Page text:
Hypothesis: There are at least 10,500 unidentified human remains in the US as of August 2015, with 2,041 of presumed Hispanic origin (NamUs 2015). Conventional DNA analysis identifies an individual through comparison with reference profiles. For those with no reference, panels of ancestry informative single nucleotide polymorphisms (SNPs) exist (Kidd 2014, Seldin 2009), but they focus on global differentiation and are not useful for ancestry determination of admixed populations (e.g. Hispanics). We hypothesize that a small panel of SNPs ascertained from appropriate populations with great genetic differentiation can distinguish ancestry within Hispanic populations. Materials: This bioinformatics study uses the Genomic Origins and Ancestry in Latinos (GOAL) data set of 250 individuals with ancestry from Columbia, Cuba, Dominican Republic, Haiti, Honduras, or Puerto Rico, genotyped using the Affymetrix 6.0 chip to develop an informative Hispanic SNP panel. Methods: Starting with 897,336 SNPs, we trimmed to 531,878 SNPs using linkage disequilibrium of 0.7. We then calculated pairwise FST for each SNP with each population pair using PLINK software (Haiti excluded). SNPs that met the 0.15 threshold for the four comparisons were included in a 1217 SNP panel. We used STRUCTURE to visualize population separation. To determine if a smaller SNP set could be utilized while retaining information, we used the SNPs with the top ten mean FST values from each population plus five extra to try to distinguish Cuba vs. Dominican Republic for a condensed panel of 56 SNPs. Additionally, we combined 1000 Genomes and GOAL data to verify whether the countries differentiate ancestrally or geographically. Results: STRUCTURE analysis showed Honduras was easily distinguished from other countries in the 1217 and 56 SNP panels. Other countries were also separated based on contribution from ancestral populations; however, the separation was less than ideal. Notably, Honduras contributed 71% of the SNPs in the 1217 panel. When analyzed with 1000 Genomes data, Honduras separated with the Chinese population for K=1-3, but was the first GOAL population to separate from the ancestral line. Conclusions: Utilizing an efficient SNP panel consistently separated Honduras from other populations demonstrating proof of concept. Greater separation of country of origin may be seen with a larger data set and alternative selection of each population’s number of SNPs by a cumulative mean FST threshold.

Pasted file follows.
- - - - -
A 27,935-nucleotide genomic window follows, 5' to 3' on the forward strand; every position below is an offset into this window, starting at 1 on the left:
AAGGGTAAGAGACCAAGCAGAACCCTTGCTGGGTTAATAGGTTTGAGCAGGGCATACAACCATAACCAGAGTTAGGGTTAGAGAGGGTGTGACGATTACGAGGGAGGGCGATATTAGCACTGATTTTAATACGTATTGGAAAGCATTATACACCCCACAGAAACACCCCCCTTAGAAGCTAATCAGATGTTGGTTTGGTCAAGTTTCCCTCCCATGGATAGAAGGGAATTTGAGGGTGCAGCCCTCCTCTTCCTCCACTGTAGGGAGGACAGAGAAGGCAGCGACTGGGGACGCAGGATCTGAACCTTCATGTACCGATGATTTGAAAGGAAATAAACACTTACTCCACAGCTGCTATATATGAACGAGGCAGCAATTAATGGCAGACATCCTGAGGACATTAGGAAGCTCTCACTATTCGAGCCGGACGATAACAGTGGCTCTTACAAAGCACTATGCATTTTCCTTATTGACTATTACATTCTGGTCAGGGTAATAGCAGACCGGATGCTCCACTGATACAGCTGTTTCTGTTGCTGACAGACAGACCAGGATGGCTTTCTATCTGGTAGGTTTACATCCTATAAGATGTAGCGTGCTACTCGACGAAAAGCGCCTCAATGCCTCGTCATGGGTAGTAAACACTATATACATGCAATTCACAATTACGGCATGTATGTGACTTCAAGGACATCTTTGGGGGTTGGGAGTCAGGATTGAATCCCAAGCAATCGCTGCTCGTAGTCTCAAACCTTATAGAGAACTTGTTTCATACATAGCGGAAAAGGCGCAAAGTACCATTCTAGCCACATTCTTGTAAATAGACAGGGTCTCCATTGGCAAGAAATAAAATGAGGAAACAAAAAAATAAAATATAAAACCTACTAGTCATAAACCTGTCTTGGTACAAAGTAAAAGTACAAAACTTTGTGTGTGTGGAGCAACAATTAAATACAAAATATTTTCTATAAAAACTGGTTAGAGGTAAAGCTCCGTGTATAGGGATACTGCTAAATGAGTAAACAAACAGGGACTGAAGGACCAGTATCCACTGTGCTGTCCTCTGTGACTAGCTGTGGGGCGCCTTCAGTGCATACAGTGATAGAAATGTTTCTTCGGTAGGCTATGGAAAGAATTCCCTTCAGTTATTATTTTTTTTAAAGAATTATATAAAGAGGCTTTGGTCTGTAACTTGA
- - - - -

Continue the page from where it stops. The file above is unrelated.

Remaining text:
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    Bacterial microbiome of the Lone Star tick, Amblyomma americanum, from Arkansas, United States
    (2017-03-14) Zhang, Yan; Mitchell, Elizabeth; Allen, Michael; Thapa, Santosh